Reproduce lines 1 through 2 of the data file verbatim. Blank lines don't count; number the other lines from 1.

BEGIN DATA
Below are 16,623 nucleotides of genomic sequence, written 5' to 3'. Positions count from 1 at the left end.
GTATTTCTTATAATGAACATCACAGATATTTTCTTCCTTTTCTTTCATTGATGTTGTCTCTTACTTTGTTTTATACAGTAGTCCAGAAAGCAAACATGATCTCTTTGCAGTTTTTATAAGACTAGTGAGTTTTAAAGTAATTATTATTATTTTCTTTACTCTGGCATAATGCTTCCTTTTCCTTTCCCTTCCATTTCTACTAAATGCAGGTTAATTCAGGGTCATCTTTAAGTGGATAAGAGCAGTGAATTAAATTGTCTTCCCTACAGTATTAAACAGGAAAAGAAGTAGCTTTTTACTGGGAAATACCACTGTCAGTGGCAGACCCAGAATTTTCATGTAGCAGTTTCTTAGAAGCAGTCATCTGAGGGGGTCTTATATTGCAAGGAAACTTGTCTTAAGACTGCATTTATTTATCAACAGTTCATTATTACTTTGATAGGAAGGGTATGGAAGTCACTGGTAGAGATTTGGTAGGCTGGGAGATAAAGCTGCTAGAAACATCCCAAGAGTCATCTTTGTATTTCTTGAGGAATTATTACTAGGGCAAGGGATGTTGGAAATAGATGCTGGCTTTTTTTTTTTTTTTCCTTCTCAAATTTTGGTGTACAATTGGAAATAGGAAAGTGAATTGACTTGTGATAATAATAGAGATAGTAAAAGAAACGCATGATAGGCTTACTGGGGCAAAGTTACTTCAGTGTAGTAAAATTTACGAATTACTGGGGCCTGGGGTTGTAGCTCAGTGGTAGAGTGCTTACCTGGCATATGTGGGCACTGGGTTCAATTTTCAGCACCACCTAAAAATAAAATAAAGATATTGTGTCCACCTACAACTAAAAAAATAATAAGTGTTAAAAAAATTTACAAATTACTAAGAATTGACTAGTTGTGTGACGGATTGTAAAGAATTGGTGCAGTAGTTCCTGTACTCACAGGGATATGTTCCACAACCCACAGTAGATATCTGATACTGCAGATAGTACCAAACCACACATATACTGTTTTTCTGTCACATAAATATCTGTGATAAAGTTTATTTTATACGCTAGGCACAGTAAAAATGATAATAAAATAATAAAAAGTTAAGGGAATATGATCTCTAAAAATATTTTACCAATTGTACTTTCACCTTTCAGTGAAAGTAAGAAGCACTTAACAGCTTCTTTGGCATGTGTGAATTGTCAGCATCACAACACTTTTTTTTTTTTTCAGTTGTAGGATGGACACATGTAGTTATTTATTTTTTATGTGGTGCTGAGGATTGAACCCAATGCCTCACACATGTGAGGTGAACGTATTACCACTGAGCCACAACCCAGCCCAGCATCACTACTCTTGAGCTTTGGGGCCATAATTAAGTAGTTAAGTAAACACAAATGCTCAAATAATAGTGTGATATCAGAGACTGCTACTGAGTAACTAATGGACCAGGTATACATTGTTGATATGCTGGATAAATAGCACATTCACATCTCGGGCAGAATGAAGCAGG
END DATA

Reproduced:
Below are 16,623 nucleotides of genomic sequence, written 5' to 3'. Positions count from 1 at the left end.
GTATTTCTTATAATGAACATCACAGATATTTTCTTCCTTTTCTTTCATTGATGTTGTCTCTTACTTTGTTTTATACAGTAGTCCAGAAAGCAAACATGATCTCTTTGCAGTTTTTATAAGACTAGTGAGTTTTAAAGTAATTATTATTATTTTCTTTACTCTGGCATAATGCTTCCTTTTCCTTTCCCTTCCATTTCTACTAAATGCAGGTTAATTCAGGGTCATCTTTAAGTGGATAAGAGCAGTGAATTAAATTGTCTTCCCTACAGTATTAAACAGGAAAAGAAGTAGCTTTTTACTGGGAAATACCACTGTCAGTGGCAGACCCAGAATTTTCATGTAGCAGTTTCTTAGAAGCAGTCATCTGAGGGGGTCTTATATTGCAAGGAAACTTGTCTTAAGACTGCATTTATTTATCAACAGTTCATTATTACTTTGATAGGAAGGGTATGGAAGTCACTGGTAGAGATTTGGTAGGCTGGGAGATAAAGCTGCTAGAAACATCCCAAGAGTCATCTTTGTATTTCTTGAGGAATTATTACTAGGGCAAGGGATGTTGGAAATAGATGCTGGCTTTTTTTTTTTTTTTCCTTCTCAAATTTTGGTGTACAATTGGAAATAGGAAAGTGAATTGACTTGTGATAATAATAGAGATAGTAAAAGAAACGCATGATAGGCTTACTGGGGCAAAGTTACTTCAGTGTAGTAAAATTTACGAATTACTGGGGCCTGGGGTTGTAGCTCAGTGGTAGAGTGCTTACCTGGCATATGTGGGCACTGGGTTCAATTTTCAGCACCACCTAAAAATAAAATAAAGATATTGTGTCCACCTACAACTAAAAAAATAATAAGTGTTAAAAAAATTTACAAATTACTAAGAATTGACTAGTTGTGTGACGGATTGTAAAGAATTGGTGCAGTAGTTCCTGTACTCACAGGGATATGTTCCACAACCCACAGTAGATATCTGATACTGCAGATAGTACCAAACCACACATATACTGTTTTTCTGTCACATAAATATCTGTGATAAAGTTTATTTTATACGCTAGGCACAGTAAAAATGATAATAAAATAATAAAAAGTTAAGGGAATATGATCTCTAAAAATATTTTACCAATTGTACTTTCACCTTTCAGTGAAAGTAAGAAGCACTTAACAGCTTCTTTGGCATGTGTGAATTGTCAGCATCACAACACTTTTTTTTTTTTTCAGTTGTAGGATGGACACATGTAGTTATTTATTTTTTATGTGGTGCTGAGGATTGAACCCAATGCCTCACACATGTGAGGTGAACGTATTACCACTGAGCCACAACCCAGCCCAGCATCACTACTCTTGAGCTTTGGGGCCATAATTAAGTAGTTAAGTAAACACAAATGCTCAAATAATAGTGTGATATCAGAGACTGCTACTGAGTAACTAATGGACCAGGTATACATTGTTGATATGCTGGATAAATAGCACATTCACATCTCGGGCAGAATGAAGCAGG